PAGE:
NASHVILLE, Tenn. (AP) _ Waylon Jennings, whose rebellious songs and brash attitude defined the outlaw movement in country music, died peacefully Wednesday at his Arizona home after a long battle with diabetes-related health problems, said spokeswoman Schatzie Hageman. He was 64.
Jennings’ list of hits spans four decades and includes country music standards like ``Good-Hearted Woman″ and ``Mammas Don’t Let Your Babies Grow Up to Be Cowboys,″ both duets with Willie Nelson.
Jennings made 60 albums and had 16 country singles that reached No. 1. His ``Greatest Hits″ album in 1979 sold 4 million _ a rare accomplishment in country music for that era.
Jennings won two Grammy awards and four Country Music Association awards. Other hits include ``I’m a Ramblin’ Man,″ ``Amanda,″ ``Lucille,″ ``I’ve Always Been Crazy″ and ``Rose in Paradise.″
Jennings’ deep, sonorous voice narrated the popular TV show ``The Dukes of Hazzard″ and sang its theme song, which was a million seller.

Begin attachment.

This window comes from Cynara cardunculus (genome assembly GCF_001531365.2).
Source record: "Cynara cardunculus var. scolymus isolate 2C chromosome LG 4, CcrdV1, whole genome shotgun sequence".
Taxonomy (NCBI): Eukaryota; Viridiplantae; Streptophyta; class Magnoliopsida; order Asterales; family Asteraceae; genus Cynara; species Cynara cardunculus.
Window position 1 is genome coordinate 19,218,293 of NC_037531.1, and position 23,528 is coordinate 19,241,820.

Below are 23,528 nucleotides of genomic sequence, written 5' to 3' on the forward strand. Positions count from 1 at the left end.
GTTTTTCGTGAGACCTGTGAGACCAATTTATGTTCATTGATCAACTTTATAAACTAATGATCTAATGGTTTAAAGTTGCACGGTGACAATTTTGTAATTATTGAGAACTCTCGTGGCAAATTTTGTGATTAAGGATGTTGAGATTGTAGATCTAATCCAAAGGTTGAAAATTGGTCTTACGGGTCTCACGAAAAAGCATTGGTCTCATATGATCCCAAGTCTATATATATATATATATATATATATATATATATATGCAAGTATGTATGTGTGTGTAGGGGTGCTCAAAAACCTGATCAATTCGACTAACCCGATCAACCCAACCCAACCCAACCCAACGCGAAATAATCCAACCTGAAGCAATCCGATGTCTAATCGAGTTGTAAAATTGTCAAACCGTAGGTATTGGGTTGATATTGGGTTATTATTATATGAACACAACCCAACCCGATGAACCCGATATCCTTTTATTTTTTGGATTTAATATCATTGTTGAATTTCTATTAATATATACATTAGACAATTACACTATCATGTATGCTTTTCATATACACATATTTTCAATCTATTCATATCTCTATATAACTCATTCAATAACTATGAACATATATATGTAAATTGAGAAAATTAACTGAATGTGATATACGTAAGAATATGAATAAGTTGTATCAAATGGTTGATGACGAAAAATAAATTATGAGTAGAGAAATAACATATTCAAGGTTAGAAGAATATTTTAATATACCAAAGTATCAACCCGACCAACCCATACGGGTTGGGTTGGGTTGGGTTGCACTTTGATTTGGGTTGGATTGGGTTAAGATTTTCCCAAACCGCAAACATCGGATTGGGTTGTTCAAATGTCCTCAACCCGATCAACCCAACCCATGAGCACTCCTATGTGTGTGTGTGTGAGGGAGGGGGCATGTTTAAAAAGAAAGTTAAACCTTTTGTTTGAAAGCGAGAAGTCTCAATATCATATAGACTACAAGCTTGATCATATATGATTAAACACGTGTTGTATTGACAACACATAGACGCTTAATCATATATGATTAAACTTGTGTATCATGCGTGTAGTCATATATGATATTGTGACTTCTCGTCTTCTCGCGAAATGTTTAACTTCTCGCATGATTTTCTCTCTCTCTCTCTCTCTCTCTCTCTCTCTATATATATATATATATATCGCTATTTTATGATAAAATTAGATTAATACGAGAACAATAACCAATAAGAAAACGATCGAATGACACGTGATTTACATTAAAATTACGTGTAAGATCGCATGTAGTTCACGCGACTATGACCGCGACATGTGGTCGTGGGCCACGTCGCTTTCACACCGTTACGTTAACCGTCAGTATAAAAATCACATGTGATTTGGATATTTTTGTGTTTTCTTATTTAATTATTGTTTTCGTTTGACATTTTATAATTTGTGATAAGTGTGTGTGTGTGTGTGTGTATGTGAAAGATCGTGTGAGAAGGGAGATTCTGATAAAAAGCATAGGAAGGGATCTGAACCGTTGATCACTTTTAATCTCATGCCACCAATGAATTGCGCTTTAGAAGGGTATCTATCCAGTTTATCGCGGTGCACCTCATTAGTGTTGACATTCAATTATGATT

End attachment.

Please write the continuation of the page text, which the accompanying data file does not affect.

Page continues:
Jennings had been plagued with health problems in recent years that made it difficult for him to walk. In December, his left foot was amputated.
He traditionally wore a black cowboy hat and ebony attire that accented his black beard and mustache. Often reclusive when not on stage, he played earthy music with a spirited, hard edge.
Some of Jennings’ album titles nourished his brash persona: ``Lonesome, On’ry and Mean,″ ``I’ve Always Been Crazy,″ ``Nashville Rebel,″ ``Ladies Love Outlaws″ and ``Wanted: The Outlaws.″
He often refused to attend music awards shows on the grounds that performers shouldn’t compete against each other. He didn’t show up at his induction into the Country Music Hall of Fame last year.
He made occasional forays into TV movies, including ``Stagecoach″ and ``Oklahoma City Dolls,″ plus the Sesame Street movie ``Follow That Bird″ and the B-movie ``Nashville Rebel.″
MUNICH, Germany (AP) _ Traudl Junge, who was one of Adolf Hitler’s secretaries and took his last will and testament, died of cancer overnight Sunday, just hours after a documentary on her life premiered at the Berlin Film Festival. She was 81.